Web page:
On Friday, September 30th, RCRC submitted comments to the California Energy Commission (CEC) on draft emergency regulations creating an opt-in permitting framework for renewable energy and manufacturing facilities.
AB 205 established an opt-in permitting process at the CEC for renewable energy, transmission, energy storage, and manufacturing projects in lieu of the traditional local permitting process. Local governments strongly objected to AB 205’s creation of this permitting process.
The CEC published draft regulations to implement AB 205 and solicited input from stakeholders. The draft regulations largely conform to the process outlined in AB 205, but require local governments to be included in the applicant’s pre-filing consultation meeting. RCRC’s comments outline many crucial changes that must be made to ensure notification and engagement of local governments, protection of the environment, mitigation of impacts on host communities, and preservation of commitments made by project proponents.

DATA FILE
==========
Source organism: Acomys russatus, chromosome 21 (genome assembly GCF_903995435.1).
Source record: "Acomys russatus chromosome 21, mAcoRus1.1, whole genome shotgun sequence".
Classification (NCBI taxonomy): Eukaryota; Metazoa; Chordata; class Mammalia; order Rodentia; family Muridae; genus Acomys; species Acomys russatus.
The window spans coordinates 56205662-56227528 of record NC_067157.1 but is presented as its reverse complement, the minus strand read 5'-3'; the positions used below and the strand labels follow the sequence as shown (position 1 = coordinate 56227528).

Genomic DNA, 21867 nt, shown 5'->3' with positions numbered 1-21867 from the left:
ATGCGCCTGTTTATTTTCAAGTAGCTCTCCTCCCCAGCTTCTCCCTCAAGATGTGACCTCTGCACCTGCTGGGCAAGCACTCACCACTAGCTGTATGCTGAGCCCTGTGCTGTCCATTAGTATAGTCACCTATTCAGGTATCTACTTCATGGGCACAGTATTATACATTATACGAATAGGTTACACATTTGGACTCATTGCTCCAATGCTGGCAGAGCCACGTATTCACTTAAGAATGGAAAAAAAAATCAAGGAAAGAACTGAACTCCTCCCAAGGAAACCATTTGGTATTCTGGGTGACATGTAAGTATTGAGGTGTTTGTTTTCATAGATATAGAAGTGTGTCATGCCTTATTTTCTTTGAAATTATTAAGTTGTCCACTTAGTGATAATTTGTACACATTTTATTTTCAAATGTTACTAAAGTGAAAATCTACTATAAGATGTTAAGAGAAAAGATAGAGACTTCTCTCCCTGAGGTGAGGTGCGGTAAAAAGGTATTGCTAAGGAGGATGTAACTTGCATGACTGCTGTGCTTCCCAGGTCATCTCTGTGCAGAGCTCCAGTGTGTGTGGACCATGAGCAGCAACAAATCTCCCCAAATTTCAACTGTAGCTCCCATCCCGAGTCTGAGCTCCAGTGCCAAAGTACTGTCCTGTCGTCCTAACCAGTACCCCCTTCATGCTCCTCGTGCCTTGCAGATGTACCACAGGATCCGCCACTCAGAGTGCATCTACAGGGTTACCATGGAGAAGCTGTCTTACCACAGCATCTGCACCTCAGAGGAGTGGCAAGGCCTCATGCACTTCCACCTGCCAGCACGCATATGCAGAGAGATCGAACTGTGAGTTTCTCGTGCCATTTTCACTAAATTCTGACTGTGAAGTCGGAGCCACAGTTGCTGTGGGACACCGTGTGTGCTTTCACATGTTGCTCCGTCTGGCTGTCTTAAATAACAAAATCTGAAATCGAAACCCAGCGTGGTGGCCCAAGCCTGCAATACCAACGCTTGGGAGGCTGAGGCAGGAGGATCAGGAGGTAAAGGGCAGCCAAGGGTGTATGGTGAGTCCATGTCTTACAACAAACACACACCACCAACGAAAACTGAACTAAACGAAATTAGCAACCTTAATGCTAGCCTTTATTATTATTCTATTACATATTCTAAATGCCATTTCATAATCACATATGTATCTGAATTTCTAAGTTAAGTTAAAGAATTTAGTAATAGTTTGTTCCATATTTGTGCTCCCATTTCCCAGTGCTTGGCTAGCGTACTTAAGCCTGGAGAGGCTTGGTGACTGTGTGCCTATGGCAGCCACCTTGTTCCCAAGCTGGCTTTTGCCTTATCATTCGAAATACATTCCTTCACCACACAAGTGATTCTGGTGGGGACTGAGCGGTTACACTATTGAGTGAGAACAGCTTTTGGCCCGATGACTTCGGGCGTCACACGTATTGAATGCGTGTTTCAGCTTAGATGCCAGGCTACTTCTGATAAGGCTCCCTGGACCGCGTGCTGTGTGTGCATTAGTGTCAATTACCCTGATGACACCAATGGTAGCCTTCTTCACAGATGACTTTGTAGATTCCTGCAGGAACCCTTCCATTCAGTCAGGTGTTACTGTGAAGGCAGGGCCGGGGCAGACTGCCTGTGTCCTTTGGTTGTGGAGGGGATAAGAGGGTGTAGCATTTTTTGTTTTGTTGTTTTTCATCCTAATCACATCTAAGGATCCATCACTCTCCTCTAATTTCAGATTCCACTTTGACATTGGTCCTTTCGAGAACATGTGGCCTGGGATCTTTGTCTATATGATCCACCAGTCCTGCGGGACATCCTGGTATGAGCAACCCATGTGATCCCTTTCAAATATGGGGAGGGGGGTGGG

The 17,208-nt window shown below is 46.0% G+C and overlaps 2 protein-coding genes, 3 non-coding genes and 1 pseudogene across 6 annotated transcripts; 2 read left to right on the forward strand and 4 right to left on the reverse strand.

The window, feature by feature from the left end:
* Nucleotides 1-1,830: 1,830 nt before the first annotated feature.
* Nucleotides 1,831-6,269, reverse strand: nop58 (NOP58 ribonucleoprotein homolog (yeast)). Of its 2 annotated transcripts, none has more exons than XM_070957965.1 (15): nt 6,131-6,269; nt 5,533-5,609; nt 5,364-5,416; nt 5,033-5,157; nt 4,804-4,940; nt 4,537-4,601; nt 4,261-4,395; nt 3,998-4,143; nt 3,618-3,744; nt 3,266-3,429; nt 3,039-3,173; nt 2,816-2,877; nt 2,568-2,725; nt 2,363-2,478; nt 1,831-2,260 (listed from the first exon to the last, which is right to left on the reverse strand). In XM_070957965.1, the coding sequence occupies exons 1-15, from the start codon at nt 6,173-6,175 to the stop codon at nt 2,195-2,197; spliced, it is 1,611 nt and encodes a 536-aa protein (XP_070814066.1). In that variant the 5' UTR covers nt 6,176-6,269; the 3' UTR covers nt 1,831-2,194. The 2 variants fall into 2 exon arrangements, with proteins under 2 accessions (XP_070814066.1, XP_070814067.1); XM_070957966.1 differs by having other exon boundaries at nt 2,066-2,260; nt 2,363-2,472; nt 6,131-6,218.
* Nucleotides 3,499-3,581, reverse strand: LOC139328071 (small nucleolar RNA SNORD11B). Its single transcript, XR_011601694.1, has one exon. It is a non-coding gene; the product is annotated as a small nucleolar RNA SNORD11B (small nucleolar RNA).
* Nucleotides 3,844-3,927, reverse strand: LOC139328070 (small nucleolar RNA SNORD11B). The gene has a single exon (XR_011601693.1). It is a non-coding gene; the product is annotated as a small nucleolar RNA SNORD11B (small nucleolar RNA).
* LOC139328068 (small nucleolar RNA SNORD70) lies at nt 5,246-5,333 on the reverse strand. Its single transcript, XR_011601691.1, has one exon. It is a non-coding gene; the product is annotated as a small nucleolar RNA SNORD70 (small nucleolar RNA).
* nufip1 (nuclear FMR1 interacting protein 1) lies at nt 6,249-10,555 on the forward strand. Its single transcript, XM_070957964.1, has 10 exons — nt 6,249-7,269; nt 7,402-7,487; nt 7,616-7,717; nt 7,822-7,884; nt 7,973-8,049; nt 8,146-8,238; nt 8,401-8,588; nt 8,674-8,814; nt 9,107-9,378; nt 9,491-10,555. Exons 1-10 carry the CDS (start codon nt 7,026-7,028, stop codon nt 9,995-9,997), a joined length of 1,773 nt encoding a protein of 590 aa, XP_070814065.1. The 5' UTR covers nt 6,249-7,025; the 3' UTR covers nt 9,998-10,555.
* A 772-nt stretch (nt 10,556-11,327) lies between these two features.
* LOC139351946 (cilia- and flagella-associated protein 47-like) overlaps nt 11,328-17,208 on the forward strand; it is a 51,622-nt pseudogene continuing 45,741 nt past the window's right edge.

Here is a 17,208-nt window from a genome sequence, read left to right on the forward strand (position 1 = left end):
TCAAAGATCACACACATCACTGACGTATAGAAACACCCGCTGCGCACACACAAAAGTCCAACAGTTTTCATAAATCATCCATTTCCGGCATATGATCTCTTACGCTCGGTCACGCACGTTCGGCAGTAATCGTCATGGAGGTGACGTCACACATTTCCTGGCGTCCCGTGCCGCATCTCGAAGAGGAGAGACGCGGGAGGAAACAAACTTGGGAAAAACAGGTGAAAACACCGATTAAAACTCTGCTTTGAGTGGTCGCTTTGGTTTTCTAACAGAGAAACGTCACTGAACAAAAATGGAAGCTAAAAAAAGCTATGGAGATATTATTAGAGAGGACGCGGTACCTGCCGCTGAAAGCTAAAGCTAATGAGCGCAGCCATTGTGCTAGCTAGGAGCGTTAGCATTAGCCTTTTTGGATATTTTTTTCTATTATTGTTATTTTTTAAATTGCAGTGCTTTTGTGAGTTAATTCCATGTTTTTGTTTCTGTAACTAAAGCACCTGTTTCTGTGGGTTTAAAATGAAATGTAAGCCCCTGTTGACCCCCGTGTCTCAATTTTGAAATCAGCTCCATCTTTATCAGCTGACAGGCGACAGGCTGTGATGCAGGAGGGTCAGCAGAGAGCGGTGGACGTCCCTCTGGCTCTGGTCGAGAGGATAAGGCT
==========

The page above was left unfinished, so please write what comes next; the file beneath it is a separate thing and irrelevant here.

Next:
Perhaps most troubling, the draft regulations require CEC staff to approve post-approval project modifications unless a very high bar is met. It is only if those modifications require preparation of a subsequent or supplemental environmental impact report under CEQA that the Commission itself would have discretion to review the modifications. This is an inappropriately high bar and could be exploited by project developers to walk back the environmental, economic, and cooperative commitments made to local governments, stakeholders, and the state.
RCRC has suggested the following modifications to the proposed regulations:
- Expand the universe of permits applicants must disclose in the application.
Ensure local review and verification of the project’s purported economic benefits.
Authorize staff to request additional information of the applicant.
Ensure information requested by responsible, trustee, and local agencies are requested of the applicant.
Ensure the legitimacy of community-based organizations and that agreements are enforceable.
Provide notices of meetings, workshops, and hearings to local governments and tribes.
Modify the highly deferential and constraining post-certification project approval process to ensure environmental protection, mitigate impacts on host communities, and preserve commitments made by project proponents.
For more information, contact RCRC Policy Advocate John Kennedy.